One certainty, however, is that a direct correlation exists between breathing volume and asthma. The greater the amount of air that is inhaled, the greater the severity of symptoms such as coughing, breathlessness, and wheezing. Secondly, symptoms may reverse as one is taught to breathe a more correct volume of air.

The Buteyko method is named after the original method as taught by the founder Buteyko of Moscow. The method consists of reducing the volume of breathing by relaxation of the respiratory muscles to create a need for air. Very simply, it is about teaching the individual to breathe less. Overtime, this resets the respiratory centre to tolerate a higher level of CO2, resulting in a more correct breathing volume.

The Buteyko method has been subject to 4 trials for asthma in the western world. Results are positive and consistent with an average 70% reduction of symptoms, 85% less need for reliever medication, and a 50% less need for preventer medication within 3 to 6 months.

Central to determining one’s progress is a breath hold measurement called the Control Pause (CP). To measure your CP, you will need a watch or clock with a second hand.

A simple explanation to measure the CP is as follows:
1. Sit upright and allow your breathing to settle for a few minutes. 
2. Take a small breath in and a small breath out.
3. Hold your breath until you feel the first urge for air. Your breath at end should be calm. 
The above is a measurement of how many seconds you can hold your breath for until you feel the first urges. It is not a measurement to hold for as long as you can.

The significance of the CP:
1. If your CP is less than 20 seconds, then your main symptoms are present such as coughing, wheezing, blocked nose, and exercise induced asthma.
2. If your CP is between 20 and 40 seconds, your main symptoms are gone, but a trigger may produce symptoms.
3. If your CP is greater than 40 seconds, asthma is very unlikely to be present. You are asthma free once you maintain a control pause of 40 seconds for six months.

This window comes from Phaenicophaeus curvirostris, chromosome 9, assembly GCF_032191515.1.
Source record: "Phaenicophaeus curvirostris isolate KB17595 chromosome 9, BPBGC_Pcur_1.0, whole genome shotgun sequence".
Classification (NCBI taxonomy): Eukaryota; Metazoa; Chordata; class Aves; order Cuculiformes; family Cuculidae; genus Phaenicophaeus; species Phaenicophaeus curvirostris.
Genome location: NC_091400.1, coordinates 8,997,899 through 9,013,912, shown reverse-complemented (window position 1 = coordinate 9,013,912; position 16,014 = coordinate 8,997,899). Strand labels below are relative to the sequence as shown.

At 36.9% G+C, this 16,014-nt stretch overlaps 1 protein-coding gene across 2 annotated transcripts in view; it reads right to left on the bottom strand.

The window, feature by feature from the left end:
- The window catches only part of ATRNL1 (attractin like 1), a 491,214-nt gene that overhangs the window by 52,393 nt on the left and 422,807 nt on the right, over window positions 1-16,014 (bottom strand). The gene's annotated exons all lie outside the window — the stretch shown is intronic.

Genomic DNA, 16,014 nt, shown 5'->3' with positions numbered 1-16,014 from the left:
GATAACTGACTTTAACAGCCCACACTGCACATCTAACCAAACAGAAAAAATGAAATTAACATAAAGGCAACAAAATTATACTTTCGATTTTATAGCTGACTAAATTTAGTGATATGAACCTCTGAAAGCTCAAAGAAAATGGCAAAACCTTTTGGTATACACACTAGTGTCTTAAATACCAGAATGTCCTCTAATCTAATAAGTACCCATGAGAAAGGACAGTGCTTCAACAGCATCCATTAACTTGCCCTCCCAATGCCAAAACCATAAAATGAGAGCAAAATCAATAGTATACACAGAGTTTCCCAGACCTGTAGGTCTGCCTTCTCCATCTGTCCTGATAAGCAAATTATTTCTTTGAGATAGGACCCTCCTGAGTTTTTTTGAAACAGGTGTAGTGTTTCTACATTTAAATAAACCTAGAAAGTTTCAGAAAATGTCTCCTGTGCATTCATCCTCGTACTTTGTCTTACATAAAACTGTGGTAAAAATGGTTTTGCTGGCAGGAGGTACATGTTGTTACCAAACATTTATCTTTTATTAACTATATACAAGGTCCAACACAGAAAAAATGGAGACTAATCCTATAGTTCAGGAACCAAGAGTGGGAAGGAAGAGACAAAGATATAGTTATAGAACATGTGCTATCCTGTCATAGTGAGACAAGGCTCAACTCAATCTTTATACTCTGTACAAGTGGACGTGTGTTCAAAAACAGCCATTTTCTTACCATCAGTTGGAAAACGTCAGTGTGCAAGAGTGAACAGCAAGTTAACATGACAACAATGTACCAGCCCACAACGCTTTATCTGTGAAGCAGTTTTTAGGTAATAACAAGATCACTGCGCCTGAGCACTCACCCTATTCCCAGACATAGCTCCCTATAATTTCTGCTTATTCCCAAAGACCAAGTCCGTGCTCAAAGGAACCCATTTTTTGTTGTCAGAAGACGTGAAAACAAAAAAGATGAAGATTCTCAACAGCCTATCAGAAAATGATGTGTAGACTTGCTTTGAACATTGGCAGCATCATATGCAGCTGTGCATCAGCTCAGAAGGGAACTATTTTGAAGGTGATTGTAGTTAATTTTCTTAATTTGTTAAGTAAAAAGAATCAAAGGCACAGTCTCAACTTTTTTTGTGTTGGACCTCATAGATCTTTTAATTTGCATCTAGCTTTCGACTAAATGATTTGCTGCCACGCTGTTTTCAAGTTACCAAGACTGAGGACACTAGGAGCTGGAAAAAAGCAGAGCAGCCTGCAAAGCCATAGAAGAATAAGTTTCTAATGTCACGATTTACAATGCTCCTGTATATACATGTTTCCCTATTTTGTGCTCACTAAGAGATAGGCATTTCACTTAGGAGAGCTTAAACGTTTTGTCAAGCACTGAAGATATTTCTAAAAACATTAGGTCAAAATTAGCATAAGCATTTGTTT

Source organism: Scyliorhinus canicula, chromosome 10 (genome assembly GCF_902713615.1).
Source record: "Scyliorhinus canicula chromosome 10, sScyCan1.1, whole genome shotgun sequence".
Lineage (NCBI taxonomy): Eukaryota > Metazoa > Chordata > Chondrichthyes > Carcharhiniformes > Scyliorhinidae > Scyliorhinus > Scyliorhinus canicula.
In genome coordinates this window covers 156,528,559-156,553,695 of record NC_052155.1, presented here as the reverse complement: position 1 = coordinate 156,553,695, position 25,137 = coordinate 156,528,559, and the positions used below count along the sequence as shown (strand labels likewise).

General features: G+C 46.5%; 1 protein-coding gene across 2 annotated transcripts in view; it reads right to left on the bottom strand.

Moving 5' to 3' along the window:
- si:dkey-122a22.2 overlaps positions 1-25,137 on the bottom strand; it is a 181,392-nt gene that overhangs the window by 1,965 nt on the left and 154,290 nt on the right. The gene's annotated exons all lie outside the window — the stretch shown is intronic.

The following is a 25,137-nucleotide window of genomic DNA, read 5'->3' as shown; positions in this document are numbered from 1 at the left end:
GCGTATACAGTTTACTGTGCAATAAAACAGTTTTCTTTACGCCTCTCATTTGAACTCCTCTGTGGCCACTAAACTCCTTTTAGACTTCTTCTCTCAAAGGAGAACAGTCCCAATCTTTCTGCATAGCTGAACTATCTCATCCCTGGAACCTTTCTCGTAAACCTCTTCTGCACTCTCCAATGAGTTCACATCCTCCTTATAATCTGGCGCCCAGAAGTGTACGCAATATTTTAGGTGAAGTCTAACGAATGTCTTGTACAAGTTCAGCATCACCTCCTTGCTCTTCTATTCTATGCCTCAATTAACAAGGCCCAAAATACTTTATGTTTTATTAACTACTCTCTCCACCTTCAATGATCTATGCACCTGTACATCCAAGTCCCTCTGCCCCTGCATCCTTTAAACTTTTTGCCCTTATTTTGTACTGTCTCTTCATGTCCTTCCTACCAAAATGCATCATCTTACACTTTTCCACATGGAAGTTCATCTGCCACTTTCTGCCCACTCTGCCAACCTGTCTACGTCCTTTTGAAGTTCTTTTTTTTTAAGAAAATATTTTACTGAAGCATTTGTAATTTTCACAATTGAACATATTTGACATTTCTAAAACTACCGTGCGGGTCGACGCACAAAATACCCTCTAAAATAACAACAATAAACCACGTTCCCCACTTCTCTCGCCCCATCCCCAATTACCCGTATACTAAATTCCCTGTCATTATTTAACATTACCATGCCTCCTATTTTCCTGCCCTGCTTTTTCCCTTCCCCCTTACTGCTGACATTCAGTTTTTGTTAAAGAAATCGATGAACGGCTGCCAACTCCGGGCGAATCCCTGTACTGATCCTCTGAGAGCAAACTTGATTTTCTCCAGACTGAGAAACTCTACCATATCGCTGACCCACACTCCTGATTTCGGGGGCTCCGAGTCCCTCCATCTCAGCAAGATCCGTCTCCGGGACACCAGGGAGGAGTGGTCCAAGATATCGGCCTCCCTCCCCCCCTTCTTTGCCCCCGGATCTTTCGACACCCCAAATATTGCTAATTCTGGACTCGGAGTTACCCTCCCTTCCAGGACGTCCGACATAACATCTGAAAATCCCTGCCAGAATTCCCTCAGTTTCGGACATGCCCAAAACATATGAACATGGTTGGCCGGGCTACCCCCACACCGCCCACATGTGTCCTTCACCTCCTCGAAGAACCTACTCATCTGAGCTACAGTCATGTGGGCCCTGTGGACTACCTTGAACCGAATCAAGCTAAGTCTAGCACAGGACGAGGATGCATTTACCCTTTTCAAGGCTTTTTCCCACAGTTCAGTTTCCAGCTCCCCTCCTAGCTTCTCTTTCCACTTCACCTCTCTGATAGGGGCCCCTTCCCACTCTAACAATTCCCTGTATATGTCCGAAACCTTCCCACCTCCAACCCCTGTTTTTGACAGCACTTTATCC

The higher your CP, the less asthma. In fact, you will feel better each time your CP increases by 5 seconds.

The essence of the Buteyko Method is to practice a simple exercise to unblock the nose and to make a permanent switch from mouth to nasal breathing. Following on from this, students are taught various exercises to correct their breathing volume, how to breathe during physical exercise, and to stop a coughing or wheezing attack. A number of lifestyle guidelines conducive to good health are supplemented with this. As students progress, their ability to hold their breath increases. This demonstrates a reversal of their asthma symptoms and an improvement to overall health.

References

Bowler SD, Green A, Mitchell CA. Buteyko breathing technique in asthma: A blinded randomised controlled trial. Med J Aust. 1998;169:575-8. 

Cooper S, Oborne J, Newton S, et al. Effect of two breathing exercises (Buteyko and Pranayama) in asthma: A randomised controlled trial. Thorax. 2003;58:674-9. 

McHugh P, Aitcheson F, Duncan B, Houghton F. Buteyko breathing technique for asthma: An effective intervention. NZMJ 12 Dec 2003;116(1187). 

McHugh P, Duncan B, Houghton F. Buteyko breathing technique and asthma in children: A case series. NZMJ 19 May 2006;119(1234).